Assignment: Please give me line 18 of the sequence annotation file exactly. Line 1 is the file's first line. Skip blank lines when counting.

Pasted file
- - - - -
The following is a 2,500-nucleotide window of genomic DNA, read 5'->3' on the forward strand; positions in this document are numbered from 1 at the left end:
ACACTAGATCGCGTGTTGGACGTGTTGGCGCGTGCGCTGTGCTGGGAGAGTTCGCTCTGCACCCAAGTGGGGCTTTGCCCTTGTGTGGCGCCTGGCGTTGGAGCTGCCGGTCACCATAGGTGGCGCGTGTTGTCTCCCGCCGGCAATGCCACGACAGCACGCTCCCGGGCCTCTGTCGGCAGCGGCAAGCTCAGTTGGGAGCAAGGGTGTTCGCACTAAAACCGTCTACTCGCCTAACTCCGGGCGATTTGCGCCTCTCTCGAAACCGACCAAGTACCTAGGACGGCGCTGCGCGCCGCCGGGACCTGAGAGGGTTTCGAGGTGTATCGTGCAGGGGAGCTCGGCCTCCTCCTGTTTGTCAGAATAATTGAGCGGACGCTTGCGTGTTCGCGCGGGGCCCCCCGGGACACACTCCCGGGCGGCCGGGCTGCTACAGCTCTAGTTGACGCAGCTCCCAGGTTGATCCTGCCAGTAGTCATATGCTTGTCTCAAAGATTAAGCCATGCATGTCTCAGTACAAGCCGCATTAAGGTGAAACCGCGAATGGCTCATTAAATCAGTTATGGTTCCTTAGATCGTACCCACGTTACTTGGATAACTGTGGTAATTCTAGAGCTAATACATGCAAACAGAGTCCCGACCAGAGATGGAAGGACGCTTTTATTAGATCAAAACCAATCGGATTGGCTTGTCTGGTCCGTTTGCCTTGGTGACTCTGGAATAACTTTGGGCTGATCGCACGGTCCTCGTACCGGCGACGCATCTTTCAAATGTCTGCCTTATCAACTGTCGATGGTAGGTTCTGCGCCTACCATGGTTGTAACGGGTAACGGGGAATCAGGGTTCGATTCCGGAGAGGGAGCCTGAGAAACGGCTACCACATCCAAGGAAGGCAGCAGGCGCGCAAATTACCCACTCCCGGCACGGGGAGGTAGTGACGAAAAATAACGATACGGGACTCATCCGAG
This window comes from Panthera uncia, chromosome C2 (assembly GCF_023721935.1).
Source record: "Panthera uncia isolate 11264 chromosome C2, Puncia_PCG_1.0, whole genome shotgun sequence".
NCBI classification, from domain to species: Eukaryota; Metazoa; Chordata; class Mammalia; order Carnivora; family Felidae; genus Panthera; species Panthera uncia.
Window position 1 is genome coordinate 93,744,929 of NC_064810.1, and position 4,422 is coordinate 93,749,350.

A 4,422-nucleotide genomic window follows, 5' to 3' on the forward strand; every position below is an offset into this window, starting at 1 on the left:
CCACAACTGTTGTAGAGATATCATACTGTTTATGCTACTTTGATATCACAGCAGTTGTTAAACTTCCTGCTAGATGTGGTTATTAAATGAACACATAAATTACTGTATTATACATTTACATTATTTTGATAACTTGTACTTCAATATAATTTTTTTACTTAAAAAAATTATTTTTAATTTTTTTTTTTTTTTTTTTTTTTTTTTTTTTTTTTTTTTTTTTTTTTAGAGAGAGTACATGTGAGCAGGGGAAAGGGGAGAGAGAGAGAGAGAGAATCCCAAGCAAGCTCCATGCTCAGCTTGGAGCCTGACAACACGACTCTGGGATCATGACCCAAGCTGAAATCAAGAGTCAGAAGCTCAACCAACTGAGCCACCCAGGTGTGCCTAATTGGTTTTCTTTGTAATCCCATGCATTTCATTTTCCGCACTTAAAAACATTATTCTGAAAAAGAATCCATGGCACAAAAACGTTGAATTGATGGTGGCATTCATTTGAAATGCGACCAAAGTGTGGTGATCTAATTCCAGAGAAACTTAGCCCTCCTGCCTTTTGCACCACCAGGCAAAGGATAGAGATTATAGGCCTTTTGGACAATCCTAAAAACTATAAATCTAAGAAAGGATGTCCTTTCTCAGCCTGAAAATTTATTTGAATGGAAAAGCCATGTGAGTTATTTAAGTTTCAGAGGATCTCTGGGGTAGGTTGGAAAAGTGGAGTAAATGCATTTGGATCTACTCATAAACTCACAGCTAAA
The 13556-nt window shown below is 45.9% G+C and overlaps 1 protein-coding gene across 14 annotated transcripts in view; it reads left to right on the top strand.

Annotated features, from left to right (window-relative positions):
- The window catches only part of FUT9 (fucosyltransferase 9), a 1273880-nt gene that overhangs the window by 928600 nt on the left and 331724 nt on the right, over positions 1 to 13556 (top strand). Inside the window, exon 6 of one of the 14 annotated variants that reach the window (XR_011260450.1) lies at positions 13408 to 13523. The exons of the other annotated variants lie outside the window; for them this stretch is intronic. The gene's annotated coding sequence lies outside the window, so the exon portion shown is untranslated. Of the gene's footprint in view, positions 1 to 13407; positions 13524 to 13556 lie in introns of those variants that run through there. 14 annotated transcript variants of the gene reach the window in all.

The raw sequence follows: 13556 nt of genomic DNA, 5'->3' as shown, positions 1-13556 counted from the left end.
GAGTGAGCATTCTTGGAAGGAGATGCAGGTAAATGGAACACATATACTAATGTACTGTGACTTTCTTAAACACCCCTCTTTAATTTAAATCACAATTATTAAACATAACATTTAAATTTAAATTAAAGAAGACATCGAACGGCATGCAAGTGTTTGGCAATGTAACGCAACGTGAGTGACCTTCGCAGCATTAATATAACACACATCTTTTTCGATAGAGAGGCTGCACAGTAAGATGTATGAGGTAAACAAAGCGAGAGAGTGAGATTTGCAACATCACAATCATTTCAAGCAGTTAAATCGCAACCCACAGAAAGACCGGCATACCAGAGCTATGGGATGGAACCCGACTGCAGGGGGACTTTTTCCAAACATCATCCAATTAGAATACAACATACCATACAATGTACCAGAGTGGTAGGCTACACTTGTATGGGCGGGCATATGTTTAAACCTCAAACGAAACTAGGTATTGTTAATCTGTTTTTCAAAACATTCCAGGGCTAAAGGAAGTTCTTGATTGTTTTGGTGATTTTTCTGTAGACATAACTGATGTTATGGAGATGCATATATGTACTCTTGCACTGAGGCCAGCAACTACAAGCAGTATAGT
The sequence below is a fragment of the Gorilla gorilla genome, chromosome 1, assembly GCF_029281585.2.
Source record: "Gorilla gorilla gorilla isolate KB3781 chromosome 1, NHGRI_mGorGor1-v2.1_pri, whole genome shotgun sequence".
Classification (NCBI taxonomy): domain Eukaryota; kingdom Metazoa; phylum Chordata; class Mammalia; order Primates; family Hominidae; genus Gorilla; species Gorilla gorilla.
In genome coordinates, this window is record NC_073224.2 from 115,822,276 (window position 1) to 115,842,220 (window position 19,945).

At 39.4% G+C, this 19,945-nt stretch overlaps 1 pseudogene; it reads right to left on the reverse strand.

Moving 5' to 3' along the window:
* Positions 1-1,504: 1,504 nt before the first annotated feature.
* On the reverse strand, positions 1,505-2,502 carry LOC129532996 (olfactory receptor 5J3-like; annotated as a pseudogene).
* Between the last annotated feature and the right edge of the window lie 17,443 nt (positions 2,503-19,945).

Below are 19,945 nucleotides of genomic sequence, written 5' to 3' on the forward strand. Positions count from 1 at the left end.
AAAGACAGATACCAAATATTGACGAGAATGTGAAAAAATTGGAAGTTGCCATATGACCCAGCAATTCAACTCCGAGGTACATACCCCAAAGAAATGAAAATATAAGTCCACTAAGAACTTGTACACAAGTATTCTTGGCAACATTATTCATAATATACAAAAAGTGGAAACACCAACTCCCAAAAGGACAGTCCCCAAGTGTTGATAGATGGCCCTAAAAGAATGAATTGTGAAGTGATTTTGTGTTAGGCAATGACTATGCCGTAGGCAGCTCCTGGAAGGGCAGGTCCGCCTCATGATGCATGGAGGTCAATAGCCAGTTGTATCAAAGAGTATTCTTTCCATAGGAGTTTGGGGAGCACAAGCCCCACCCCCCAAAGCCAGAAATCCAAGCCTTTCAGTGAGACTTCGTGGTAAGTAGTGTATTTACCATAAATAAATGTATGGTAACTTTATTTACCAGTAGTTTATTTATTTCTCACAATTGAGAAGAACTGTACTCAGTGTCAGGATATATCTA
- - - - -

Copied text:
At 39.4% G+C, this 19,945-nt stretch overlaps 1 pseudogene; it reads right to left on the reverse strand.